Connecticut Just Nominated The Country’s First Openly Gay Chief Justice

On Monday, the governor of Connecticut, Dannel P. Malloy, named Justice Andrew McDonald as the state Supreme Court's chief justice. McDonald's nomination renders him the first-ever openly gay Supreme Court chief justice in any state — a historic moment for both Connecticut and the nation.

As the CT Mirror reported, Governor Malloy released a statement on Monday announcing McDonald as his pick to replace outgoing chief justice Chase T. Rogers. In his statement, Malloy extolled McDonald's professional qualities and reflected on the characteristics that make him well-suited to serve as chief justice. While emphasizing these qualities, Malloy briefly reflected on the historic nature of McDonald's nomination as well.

Justice McDonald has proven himself to be a consummate, revered jurist who has an exceptional ability to understand, analyze, research, and evaluate legal issues. He has a deep understanding of the role and the impact that the justice system has on the everyday lives of Connecticut residents ... His experience having served as an Associate Justice on our state’s highest court ... will benefit him well in the position of Chief Justice ... It also can’t go without noting the national significance of this nomination.

McDonald has served on Connecticut's Supreme Court for five years. Prior to his Supreme Court tenure, he served as general counsel for several elected officials in the state. Before that, he served for eight years as a Connecticut state senator.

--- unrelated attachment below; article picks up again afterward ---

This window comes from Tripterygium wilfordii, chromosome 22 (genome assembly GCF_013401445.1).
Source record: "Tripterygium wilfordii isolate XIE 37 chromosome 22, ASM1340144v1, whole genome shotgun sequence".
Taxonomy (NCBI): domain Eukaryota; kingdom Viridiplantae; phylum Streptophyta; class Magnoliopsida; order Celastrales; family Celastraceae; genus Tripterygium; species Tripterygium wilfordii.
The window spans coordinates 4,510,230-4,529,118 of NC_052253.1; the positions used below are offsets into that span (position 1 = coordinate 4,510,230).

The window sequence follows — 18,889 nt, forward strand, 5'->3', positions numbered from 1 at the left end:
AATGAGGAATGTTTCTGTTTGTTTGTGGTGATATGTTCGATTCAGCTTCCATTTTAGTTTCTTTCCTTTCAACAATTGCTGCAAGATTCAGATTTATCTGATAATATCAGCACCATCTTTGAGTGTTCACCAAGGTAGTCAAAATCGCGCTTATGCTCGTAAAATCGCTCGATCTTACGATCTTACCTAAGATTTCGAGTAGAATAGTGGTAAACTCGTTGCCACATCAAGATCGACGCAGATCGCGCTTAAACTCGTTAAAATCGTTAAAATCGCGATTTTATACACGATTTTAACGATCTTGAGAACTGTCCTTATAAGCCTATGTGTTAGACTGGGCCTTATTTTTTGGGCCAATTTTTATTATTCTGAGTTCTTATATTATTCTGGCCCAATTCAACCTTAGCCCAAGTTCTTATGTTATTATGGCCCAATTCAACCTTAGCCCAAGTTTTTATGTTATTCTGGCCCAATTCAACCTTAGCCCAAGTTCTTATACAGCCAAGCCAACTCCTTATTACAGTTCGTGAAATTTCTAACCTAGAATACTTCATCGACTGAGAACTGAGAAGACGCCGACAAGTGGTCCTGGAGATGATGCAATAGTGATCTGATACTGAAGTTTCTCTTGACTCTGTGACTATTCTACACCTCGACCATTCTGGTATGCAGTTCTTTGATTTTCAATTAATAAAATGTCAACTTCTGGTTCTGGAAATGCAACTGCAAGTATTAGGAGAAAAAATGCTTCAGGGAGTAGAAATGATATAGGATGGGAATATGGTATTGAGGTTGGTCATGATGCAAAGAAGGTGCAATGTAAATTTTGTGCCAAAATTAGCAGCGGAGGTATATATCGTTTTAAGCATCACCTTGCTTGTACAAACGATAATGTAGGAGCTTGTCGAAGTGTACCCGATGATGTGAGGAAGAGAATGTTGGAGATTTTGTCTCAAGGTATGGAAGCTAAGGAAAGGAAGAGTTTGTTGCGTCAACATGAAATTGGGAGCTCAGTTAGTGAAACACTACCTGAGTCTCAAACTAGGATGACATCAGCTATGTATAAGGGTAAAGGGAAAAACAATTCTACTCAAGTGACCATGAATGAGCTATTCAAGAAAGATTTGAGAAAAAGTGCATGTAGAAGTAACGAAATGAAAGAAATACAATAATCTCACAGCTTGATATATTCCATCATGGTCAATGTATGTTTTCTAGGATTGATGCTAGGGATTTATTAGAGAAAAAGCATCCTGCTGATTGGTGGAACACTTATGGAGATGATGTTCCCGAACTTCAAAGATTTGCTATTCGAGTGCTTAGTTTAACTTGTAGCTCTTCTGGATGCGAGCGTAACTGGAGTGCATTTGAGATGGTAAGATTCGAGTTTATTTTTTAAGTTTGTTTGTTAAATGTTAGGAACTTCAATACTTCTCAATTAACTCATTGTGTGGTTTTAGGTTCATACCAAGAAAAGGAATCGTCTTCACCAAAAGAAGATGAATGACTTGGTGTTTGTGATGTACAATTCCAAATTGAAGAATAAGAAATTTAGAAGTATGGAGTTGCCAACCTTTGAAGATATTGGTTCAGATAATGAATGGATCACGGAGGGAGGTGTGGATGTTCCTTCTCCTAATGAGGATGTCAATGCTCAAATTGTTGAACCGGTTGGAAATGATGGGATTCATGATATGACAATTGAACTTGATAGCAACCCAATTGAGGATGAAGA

McDonald's appointment as chief justice must now be confirmed by Connecticut's state legislature.

Following the announcement of his nomination, McDonald released his own statement thanking the governor for considering him for the role. As McDonald said:

I am deeply grateful to Gov. Malloy for the confidence and trust he has placed in me with this nomination ... If confirmed by the legislature, it would be the honor of a lifetime to continue the great and tireless work of Chief Justice Rogers administering justice on behalf of the people of Connecticut in a fair, timely, transparent and efficient manner.

McDonald's nomination has already sparked controversy within the state. According to the CT Post, Republican gubernatorial candidate Tim Herbst has accused the governor of choosing McDonald for the role for "political reasons" and deemed McDonald unqualified for the position. Herbst noted his objections in a statement, saying " ... he [McDonald] has a demonstrated track record of partisanship, had no experience on the bench when he was first appointed to the court and has a history of supporting unconstitutional measures."

However, as reported by the CT Post, other legislators have accused Herbst of being homophobic in his opposition to McDonald's nomination. For example, Democratic State Rep. William Tong told Hearst Connecticut Media that, “No doubt that this is a dog whistle Trump-style attack on a justice of the Connecticut Supreme Court ... I think he’s obviously trying to smear Justice McDonald and make a personal attack on him and his sexual orientation.”

If he is confirmed, McDonald's tenure as chief justice would indeed make him the first openly-gay chief justice in any U.S. state. However, according to Pink News, the first-ever openly gay chief justice of a jurisdiction's highest court was nominated and confirmed in 2016 in Puerto Rico. At that time, Maite Oronoz Rodriguez was appointed Puerto Rico's Supreme Court Chief Justice and continues to serve in the role today.

Many in Connecticut and beyond are likely eagerly anticipating McDonald's historic nomination and will be closely watching the confirmation process. Rogers, the outgoing chief justice, is slated to retire on Feb. 5. Therefore, it is likely that confirmation hearings will take place relatively quickly, in order to ensure that a new chief justice is put in place as soon as possible.